The importance of upholding sustainable agricultural practices comes down to simply caring for the environment. No matter what crop you’re farming, sustainable practices facilitate economic profitability and create social and communal equity. Small decisions lead to large improvements in farming practices, and technology forges the undiscovered path that leads to worldwide solutions. While the journey is still in its adolescence, developments in agritech are already cultivating better crops and building a more sustainable future.
In our data-driven landscape where consumers can compare products and make informed decisions about their food and clothing purchases, we can expect to see an explosive growth in technologies that advance traceability, transparency and agriculture sustainability.
Kristi Lofton works in agricultural technologies. A graduate of Tech901’s Code 1.0 course, Kristi works as a software engineer for The Seam, a locally based software company focused on agricultural commodities trading and sustainability efforts. I’ll get back to the concept of “agricultural technologies” a little later on (it’s a big deal, I promise).
Let’s get back to Kristi.
This time last year, Kristi was working at a veterinarian clinic, working as a Vet Tech, manning the front desk, and managing the accounts. In her “spare time” she found herself tinkering with their administrative systems.
She liked the job, and she liked the clients.
Until her current job at The Seam, Kristi’s problem wasn’t that she didn’t enjoy her job- she just felt like she could be doing more: “Everyone has to figure out their life,” she told me. “I was always interested in a lot of things- but not interested enough.”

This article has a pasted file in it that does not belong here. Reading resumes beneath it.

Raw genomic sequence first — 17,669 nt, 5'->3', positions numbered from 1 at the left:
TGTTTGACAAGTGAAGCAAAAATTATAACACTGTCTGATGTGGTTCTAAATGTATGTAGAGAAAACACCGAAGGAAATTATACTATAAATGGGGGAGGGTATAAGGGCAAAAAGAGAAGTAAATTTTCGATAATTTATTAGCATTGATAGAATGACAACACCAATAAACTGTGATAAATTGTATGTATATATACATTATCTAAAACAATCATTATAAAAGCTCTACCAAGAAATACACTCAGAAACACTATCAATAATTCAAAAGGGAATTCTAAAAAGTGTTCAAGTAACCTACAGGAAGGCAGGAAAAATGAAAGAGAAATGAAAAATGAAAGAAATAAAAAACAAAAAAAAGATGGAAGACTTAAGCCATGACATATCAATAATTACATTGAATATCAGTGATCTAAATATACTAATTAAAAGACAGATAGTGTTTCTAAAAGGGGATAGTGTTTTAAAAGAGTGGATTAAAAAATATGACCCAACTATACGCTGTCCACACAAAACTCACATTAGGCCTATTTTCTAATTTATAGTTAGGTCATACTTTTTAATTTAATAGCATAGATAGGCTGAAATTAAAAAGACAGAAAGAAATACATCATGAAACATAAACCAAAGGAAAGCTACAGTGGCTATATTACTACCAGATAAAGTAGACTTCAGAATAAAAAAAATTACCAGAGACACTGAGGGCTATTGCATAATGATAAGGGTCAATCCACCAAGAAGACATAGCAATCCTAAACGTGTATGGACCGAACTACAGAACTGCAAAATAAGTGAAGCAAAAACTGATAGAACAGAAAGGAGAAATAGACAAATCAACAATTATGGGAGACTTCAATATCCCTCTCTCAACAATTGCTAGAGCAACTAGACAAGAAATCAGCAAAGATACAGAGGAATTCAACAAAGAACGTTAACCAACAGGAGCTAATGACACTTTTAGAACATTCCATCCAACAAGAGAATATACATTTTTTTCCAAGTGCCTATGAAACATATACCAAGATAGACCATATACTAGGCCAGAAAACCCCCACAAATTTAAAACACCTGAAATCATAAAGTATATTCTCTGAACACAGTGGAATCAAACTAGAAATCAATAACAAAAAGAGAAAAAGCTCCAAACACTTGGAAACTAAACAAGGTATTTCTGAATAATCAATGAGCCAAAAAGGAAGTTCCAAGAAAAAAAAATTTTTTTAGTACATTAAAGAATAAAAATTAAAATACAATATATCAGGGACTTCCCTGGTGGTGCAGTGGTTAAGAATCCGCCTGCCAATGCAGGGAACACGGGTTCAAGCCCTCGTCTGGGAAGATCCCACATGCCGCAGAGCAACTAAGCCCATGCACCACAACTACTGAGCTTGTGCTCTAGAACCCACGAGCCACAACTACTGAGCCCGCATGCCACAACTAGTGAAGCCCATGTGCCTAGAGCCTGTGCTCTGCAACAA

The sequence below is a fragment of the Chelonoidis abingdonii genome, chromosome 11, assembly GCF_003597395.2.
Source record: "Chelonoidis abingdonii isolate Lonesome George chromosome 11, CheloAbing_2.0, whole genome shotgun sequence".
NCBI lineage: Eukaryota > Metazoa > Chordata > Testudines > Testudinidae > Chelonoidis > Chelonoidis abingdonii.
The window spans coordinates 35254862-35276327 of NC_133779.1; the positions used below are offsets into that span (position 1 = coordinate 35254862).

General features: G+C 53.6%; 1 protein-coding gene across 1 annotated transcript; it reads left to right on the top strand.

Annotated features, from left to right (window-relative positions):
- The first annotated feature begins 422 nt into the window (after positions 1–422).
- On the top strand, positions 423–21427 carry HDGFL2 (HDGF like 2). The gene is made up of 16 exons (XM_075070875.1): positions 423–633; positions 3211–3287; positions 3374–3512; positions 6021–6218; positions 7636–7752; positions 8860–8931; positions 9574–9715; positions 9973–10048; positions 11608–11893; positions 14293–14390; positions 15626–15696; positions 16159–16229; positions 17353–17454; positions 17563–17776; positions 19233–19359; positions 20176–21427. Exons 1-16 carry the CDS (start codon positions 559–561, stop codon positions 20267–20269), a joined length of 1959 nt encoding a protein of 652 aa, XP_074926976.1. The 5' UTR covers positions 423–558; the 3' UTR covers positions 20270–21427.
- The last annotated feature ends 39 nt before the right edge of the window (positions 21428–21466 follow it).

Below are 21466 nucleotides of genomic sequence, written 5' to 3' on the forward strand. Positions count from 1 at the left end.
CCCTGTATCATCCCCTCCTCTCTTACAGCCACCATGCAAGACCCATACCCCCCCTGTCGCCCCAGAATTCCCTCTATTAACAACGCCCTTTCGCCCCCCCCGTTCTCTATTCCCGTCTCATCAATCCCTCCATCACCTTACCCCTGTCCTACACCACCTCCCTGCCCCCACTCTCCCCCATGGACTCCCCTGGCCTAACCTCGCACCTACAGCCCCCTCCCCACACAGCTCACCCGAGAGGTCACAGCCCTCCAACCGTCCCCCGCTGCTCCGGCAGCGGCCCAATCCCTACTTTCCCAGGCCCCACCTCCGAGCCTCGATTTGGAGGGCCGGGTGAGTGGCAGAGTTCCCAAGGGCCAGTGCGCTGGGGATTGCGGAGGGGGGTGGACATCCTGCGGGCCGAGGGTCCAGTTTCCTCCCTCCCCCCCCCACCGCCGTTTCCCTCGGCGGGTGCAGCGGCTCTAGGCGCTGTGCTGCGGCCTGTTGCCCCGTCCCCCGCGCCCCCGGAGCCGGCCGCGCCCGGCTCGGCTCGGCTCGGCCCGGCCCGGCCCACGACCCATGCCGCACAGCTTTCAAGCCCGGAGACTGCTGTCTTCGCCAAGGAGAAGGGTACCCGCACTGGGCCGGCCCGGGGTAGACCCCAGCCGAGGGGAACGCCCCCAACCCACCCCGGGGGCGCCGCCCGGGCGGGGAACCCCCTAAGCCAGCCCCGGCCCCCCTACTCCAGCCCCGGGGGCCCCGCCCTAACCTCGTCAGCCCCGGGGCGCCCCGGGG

You see, Kristi had mastered the pivot long before she made the shift from Vet Tech to IT. Kristi Lofton grew up in Hughes Arkansas, just 40 minutes outside of Memphis. She worked for her father during farming season, helping with the soy beans and wheat their family grew. Her father and mother still own the farm to this day.
“I drove a tractor on my father’s farm growing up, and I always told myself that’s not what I want.“
After graduating high school, Kristi left the farm for New York. She attended Colombia University, and majored in neuroscience. You know, no big deal. She followed her studies with a brief stint as an EMT, and by the time she had made her way back to Memphis, she had narrowed down her career choices to just two: vet school or pharmacy school.
That’s when her brother-in-law (a programmer) decided to throw her a curveball. “He was like, ‘listen- I know you’ve been getting ready for this pharmacy thing for a while, but I want you to try something new. I think you be good at it’.” He told her about the growing need for coders, and the local schools geared towards training them. Schools like Tech901.